There are many people who can ask questions and get answers by analysing a set of numbers or by interviewing the users of a product. There are fewer people who know what the right questions are that will deliver a deeper level of actionable insight.
I recently read a book called ‘Everybody lies’ by Seth Stephens-Davidowitz. Most of it is a fascinating insight into what lessons can be learned from a really intelligent analysis of Google searches. The contention is that whilst people modify their answers in interviews and on questionnaires to put themselves in a good light they tell the truth in their Google searches. Here’s a quote:-
Early in the primaries, Nate Silver famously claimed that there was virtually no chance that Trump would win. As the primaries progressed and it became increasingly clear that Trump had widespread support, Silver decided to look at the data to see if he could understand what was going on. How could Trump possibly be doing so well? Silver noticed that the areas where Trump performed best made for an odd map. Trump performed well in parts of the Northeast and industrial Midwest, as well as the South. He performed notably worse out West. Silver looked for variables to try to explain this map. Was it unemployment? Was it religion? Was it gun ownership? Was it rates of immigration? Was it opposition to Obama? Silver found that the single factor that best correlated with Donald Trump’s support in the Republican primaries was that measure I had discovered four years earlier. Areas that supported Trump in the largest numbers were those that made the most Google searches for “nigger.”
If someone is racist, likes extreme porn, wants to find out how to make a bomb etc they often won’t be keen to immediately disclose these things to the first researcher who asks them – but they will be honest in their Google search and that dataset can be mined. By looking at searches on ‘where to vote’ or ‘how to vote’ a more accurate prediction was made of voter turnout in specific geographies. In areas in the US where abortion has become harder to access there is a spike in searches for how to do your own abortion.
Here’s a Guardian article on the book
One thing that’s clear from the book is that the insights didn’t just leap out from the massive dataset. Asking the right questions was critical.
In business I’ve met many excellent competent data analysts who can churn out impressive charts at a great rate. Many of those charts have been completely useless in business terms. If you find someone who understands the business well enough to be able to churn out meaningful in-depth insights then you need to keep them.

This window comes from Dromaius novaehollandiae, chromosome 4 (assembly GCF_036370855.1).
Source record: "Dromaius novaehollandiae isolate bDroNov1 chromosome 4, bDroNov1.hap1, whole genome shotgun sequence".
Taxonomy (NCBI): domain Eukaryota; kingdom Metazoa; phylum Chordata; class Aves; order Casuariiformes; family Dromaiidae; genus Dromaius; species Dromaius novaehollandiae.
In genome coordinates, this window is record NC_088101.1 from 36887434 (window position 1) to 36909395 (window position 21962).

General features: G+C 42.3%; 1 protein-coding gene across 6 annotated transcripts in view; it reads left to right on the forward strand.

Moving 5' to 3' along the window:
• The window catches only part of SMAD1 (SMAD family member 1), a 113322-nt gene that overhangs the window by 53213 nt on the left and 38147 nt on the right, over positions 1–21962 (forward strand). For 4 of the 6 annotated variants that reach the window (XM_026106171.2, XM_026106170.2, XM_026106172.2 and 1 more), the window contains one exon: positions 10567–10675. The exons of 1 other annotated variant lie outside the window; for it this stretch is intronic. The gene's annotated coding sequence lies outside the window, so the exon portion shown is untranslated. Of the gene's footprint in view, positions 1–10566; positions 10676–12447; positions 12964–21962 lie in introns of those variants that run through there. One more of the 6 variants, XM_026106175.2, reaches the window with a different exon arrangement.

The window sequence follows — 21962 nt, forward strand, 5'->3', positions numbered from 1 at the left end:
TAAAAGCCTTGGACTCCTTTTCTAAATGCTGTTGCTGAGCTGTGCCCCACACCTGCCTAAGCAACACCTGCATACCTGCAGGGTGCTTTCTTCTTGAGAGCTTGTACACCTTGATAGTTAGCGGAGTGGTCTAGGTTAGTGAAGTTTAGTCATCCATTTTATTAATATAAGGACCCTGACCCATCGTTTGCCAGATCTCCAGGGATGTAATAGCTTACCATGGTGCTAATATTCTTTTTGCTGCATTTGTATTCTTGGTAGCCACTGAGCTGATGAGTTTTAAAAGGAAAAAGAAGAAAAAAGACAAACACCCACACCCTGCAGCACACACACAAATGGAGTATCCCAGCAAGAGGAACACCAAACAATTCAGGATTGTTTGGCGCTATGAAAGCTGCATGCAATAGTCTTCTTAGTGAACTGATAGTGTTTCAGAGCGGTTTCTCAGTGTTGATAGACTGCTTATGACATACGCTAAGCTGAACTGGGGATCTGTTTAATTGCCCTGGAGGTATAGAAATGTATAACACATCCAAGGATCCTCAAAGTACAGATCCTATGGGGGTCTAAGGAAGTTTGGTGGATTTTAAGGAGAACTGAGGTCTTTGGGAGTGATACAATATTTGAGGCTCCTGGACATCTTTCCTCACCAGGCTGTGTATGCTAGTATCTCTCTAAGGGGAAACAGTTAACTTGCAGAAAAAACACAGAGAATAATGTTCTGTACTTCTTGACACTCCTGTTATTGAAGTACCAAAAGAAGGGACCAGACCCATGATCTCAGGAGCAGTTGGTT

Whilst A/B tests are often valuable they are by definition binary. Does the blue or the green button work best? What if a red one would be better? Multivariate testing lets you try multiple variables at the same time but then you need more time and volume to reach statistical significance. So knowing enough to ask the right question in the first place based on previous knowledge and experience can make a difference.
One of the difficulties I find with A/B tests is that everything except the variables being tested tend to be averaged in the analysis. Maybe the test shows that the blue button works best, but hidden in the data is the fact that blue works best with frequent users and green works best with infrequent users. I recall a test done many years ago by a bank who found (once they looked) that the effective colour was different in the morning from the evening. Again, these things won’t just jump out from the data – someone has to think to ask the question.
This doesn’t just apply to data. I’ve written a previous blog post on common errors in survey design. I recall one time as well when we were interviewing customers in Germany on the design of the flight selling system on ba.com. One interviewee was indicating that he thought that design A was better for a particular page than design B. My colleagues seemed to take this at face value but I wasn’t convinced – there was something that wasn’t right. In my view it was obvious that B was better and I thought that we just weren’t asking the right questions. At the end of the interview I went in to follow up. Did he prefer A or B? A was the answer. Which was better? A was the answer. Which one should we implement? A was the answer. Which one was easier to use. B! It turned out that B was easier to use but he liked the look of A. So the action resulting that we nearly didn’t get was to maintain the usability of B and combine it with the visual appeal of A. It may seem obvious in retrospect but it was a good lesson in being clear about the difference between someone ‘liking’ a design (which really doesn’t mean much), or preferring the colours, or finding one easier to use etc. What question is it that you actually want an answer to?
There is currently a debate raging on whether screen time – and how much of it – has adverse effects on children. More data is being brought to bear over the many opinions that are freely available, yet there is still no consensus. The Oxford Internet Institute has recently released a study that found that screen time had little impact on ‘teen well-being’. And the World Health Organisation came out with a report that children under two should have no sedentary screen time at all. As The Verge points out though …the guidelines are less about the risks of screen time itself, and more about the advantages of spending time doing pretty much anything else.
In a recent edition of the BBCs Tech Tent podcast the most intelligent comment I heard from a guest on the show in relation to this issue is ‘I’m not sure we’ve asked the right questions yet.’